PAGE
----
Three years after Tsuneo Watanabe was appointed president, the newspaper broke through the 10-million-copy mark. Ever since, Watanabe has taken every opportunity to shake his fist about defending that number. At the Yomiuri sales conference held at the Tokyo International Forum on January 1999, Watanabe addressed a crowd of about 2,800 leading sales outlet managers.
“This will become the year of the battle for corporate survival. We will witness the dramatic unfolding of events, such as bankruptcies and mergers among leading manufacturers and distributors,” said Watanabe. “The same goes with mass media companies. We must never flounder below 10 million copies — that’s the main condition for Yomiuri’s survival.”
There’s more significance to 10 million copies than meets the eye. Ten million is an absolute must for Watanabe if he wants to wield power and be a unifying force as head of the Yomiuri conglomerate. It is the source from which he draws his dictatorial powers. In order to maintain those numbers, sales-outlet managers hang on to undelivered, leftover newspapers and pay Yomiuri for them.
Why don’t outlet managers turn away newspapers that are forced upon them? Another sales outlet manager in eastern Japan for Yomiuri explains:
“If we turn them down, we face the risk of getting fired. As a sales outlet, the revenue we derive from the ad inserts is considerable. The fee we receive for the inserts is based on the number of papers the newspaper sends us. It makes more financial sense for us to stack up unsold newspapers and get paid for the inserts than to increase readership. We have no defense if the advertisers accuse us of fraud.”
In May 1995, a conference was held for local sales outlet managers at a Tokyo building. A Yomiuri employee in charge of sales suddenly yelled at the group: “It is your responsibility to maintain the 10 million copy sales. You managers who don’t make the annual target are Class-A war criminals!”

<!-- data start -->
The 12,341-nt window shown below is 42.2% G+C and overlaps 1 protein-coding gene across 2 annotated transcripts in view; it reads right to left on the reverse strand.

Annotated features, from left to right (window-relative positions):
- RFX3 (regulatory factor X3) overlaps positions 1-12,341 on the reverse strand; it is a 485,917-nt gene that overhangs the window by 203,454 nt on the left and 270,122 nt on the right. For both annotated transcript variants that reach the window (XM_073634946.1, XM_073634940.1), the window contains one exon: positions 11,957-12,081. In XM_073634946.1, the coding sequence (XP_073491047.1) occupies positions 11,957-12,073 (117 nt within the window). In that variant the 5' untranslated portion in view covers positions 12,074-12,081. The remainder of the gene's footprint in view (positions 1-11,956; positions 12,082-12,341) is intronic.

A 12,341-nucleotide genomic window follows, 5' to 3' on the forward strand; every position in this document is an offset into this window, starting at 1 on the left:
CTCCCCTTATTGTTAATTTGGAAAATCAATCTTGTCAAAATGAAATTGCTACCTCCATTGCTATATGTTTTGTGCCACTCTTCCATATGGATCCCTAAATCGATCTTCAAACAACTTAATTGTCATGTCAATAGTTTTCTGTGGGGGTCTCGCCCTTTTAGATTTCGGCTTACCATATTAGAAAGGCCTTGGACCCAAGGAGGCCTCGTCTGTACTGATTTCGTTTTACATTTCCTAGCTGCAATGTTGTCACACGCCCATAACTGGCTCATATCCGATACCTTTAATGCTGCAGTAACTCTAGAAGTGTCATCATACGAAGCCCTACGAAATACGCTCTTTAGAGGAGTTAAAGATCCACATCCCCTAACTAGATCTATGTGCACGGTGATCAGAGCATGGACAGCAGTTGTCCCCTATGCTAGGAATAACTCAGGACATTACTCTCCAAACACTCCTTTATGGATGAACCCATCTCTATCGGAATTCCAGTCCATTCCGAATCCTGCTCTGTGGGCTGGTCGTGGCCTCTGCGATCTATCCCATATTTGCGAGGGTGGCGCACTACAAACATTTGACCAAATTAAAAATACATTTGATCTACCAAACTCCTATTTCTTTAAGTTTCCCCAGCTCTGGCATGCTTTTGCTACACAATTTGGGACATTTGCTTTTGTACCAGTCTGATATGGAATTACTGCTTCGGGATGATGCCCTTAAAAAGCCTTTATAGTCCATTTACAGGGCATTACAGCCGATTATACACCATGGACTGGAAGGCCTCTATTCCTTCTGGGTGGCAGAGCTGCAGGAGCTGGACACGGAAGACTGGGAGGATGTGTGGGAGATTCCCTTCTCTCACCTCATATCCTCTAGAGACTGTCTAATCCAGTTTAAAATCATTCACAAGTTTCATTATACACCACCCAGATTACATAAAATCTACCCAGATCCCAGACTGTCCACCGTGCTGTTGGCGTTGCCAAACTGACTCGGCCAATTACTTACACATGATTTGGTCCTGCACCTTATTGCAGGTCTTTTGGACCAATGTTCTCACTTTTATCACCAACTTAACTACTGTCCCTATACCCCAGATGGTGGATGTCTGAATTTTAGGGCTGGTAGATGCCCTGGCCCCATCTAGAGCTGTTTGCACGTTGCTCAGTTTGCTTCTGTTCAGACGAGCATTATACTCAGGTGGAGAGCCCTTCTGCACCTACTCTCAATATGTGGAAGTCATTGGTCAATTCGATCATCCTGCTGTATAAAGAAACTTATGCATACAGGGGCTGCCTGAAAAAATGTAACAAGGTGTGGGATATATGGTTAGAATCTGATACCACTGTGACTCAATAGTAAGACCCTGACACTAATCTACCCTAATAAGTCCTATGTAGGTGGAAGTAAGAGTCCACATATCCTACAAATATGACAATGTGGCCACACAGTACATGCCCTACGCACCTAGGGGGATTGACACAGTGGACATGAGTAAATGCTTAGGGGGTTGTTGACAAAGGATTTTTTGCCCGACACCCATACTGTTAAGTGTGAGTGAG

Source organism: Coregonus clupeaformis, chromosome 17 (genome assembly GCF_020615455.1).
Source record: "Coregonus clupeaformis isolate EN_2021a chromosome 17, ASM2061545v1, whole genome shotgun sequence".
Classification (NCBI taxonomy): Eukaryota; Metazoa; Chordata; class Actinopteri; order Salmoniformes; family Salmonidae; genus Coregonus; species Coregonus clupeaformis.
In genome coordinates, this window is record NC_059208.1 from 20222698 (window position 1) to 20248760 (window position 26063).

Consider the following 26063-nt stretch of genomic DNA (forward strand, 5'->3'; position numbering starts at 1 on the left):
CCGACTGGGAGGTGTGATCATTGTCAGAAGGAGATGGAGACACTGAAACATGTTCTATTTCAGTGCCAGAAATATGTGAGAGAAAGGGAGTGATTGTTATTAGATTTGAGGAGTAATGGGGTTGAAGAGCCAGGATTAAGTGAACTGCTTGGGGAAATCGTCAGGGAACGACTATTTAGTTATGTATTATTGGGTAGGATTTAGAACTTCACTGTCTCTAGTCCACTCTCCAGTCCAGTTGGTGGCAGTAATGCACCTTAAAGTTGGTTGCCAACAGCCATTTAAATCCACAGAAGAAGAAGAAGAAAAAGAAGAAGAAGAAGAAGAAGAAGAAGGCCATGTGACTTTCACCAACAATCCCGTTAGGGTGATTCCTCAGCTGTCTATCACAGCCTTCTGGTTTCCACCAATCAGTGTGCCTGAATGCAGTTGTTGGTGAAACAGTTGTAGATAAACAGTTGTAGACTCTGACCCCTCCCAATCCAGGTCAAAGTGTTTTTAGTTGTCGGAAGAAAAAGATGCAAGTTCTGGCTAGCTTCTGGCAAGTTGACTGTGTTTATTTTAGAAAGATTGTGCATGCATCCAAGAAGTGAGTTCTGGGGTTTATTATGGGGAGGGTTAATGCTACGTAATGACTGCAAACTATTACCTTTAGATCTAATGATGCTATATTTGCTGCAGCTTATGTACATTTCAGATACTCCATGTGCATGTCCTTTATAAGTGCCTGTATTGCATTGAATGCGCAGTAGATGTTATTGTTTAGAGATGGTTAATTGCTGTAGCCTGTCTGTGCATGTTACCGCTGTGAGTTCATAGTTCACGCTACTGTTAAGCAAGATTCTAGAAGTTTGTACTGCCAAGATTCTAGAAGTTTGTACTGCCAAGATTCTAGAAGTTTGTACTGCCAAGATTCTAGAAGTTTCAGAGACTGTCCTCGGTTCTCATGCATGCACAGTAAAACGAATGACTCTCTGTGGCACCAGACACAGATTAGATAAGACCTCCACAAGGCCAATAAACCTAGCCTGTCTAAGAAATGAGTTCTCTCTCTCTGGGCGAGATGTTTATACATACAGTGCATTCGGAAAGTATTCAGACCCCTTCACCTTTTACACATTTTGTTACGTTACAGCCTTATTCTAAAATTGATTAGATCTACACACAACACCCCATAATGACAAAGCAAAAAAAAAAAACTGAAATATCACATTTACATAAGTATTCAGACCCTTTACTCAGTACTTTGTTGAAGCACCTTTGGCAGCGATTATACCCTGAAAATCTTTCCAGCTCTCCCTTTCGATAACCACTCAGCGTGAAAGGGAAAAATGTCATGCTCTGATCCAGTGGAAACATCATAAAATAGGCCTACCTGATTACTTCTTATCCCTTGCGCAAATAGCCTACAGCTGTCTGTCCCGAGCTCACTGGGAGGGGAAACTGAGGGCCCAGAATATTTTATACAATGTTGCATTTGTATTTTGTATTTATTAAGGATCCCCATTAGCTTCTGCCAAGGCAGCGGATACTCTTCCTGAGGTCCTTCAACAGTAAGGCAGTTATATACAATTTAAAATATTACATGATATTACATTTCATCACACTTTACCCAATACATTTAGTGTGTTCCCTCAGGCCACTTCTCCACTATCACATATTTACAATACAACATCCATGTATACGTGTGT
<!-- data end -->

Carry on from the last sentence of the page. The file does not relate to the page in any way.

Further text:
The crowd of 50 or so became silent as if they had just had ice water splashed in their faces. The man from the sales department scolded the managers with sales figures that fell short of the newspaper’s goal. Then he handed out sheets of paper that said, “Class-A war criminal” to those outlet managers.
[from the eighth line of page 382 to the eighth line of page 383]
According to influential outlet managers in eastern Japan, two to three days before a surprise investigation by ABC, a sales staff member from Yomiuri will show up at the outlet and forge the sales data.
A former top sales official of Yomiuri explains:
“Currently, Yomiuri’s circulation is said to be 10.2 million copies. But if you subtract the number of newspaper copies that are never delivered, I think the actual circulation is considerably below 10 million. Yomiuri’s 10-million-copy claim is a charade. But the company can’t admit anything below that figure because Watanabe’s presidential powers are predicated on having achieved that number. He is getting caught in his own trap. When I think about how much paper and ink is getting wasted everyday for this, chills run down my spine. . .”
For the sake of accuracy, I have to say here that forced papers are not a problem exclusive to Yomiuri. Other newspapers, while the numbers are slightly different, are in the same situation. The only difference with Yomiuri is Watanabe’s fierce attachment to 10 million copies and the incredible amount of pressure he puts on the sales outlets to keep up those numbers. A sales outlet manager in west Japan for Yomiuri had this to say:
“We are all shedding tears over this forced paper issue. Even when we ask the salesperson at the head office to ‘please remove the waste,’ the response we get is, ‘There’s no way we can do that at a time like this when we have to protect the 10-million-copy mark.’ If we reject the extra papers, we are told we are not performing up to par and get fired. At this point, all of us sales outlet managers agree that unless we start a riot, nothing will get done. I wonder if Watanabe even knows about this. I would like to say to him, ‘Mr. Watanabe, you are the Emperor with New Clothes.'”
Such voices from the sales outlets have never come out in the open because the managers feared retribution from Watanabe. But now, their collective anger and dissatisfaction are rumbling right beneath the surface of Watanabe’s empire.